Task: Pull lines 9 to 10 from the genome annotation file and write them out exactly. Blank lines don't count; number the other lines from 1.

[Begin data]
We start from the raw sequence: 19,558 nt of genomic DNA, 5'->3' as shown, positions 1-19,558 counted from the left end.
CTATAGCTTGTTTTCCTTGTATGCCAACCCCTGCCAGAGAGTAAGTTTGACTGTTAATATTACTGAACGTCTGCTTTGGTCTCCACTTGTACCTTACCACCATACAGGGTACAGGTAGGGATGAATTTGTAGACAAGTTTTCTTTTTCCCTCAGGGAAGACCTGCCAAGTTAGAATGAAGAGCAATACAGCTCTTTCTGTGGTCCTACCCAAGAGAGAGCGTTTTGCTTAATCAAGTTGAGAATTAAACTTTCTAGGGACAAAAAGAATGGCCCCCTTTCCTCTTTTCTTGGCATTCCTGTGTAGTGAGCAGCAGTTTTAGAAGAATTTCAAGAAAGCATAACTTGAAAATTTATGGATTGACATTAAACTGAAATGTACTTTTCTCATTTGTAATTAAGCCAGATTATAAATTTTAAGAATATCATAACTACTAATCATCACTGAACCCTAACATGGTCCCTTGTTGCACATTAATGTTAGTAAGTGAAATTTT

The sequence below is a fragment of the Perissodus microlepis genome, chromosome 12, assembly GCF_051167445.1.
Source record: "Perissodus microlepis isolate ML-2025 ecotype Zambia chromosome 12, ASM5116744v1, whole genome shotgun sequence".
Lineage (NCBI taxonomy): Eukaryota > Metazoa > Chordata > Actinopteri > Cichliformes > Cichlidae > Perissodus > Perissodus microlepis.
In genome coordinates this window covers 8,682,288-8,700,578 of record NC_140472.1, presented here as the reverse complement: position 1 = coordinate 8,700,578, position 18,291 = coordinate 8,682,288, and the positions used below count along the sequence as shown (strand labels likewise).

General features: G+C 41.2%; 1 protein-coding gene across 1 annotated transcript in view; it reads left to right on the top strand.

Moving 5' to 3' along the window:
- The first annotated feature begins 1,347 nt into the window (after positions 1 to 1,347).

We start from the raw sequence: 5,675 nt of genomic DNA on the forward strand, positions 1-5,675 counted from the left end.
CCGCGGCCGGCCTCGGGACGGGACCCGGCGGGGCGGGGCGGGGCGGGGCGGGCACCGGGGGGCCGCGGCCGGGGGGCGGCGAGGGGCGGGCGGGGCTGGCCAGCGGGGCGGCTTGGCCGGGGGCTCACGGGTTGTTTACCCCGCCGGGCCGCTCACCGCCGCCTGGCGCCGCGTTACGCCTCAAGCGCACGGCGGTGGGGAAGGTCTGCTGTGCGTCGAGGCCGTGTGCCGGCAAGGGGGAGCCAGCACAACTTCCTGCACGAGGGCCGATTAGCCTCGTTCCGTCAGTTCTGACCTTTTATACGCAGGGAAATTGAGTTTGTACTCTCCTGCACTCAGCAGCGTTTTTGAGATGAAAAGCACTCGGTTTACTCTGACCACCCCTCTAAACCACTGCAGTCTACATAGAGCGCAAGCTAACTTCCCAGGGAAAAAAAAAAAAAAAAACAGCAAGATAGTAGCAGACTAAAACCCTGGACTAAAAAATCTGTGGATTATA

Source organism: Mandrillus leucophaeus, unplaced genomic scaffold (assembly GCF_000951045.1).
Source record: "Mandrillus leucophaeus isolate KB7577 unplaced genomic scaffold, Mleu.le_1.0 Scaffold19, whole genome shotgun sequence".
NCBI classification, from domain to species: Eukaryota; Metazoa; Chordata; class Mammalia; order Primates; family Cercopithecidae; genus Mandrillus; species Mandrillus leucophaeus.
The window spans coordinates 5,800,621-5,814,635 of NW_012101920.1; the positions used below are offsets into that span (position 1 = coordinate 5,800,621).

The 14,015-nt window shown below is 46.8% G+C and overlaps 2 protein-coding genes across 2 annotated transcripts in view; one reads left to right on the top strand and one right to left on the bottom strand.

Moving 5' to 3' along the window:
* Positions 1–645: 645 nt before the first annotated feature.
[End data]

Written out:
- The first annotated feature begins 1,347 nt into the window (after positions 1 to 1,347).

We start from the raw sequence: 5,675 nt of genomic DNA on the forward strand, positions 1-5,675 counted from the left end.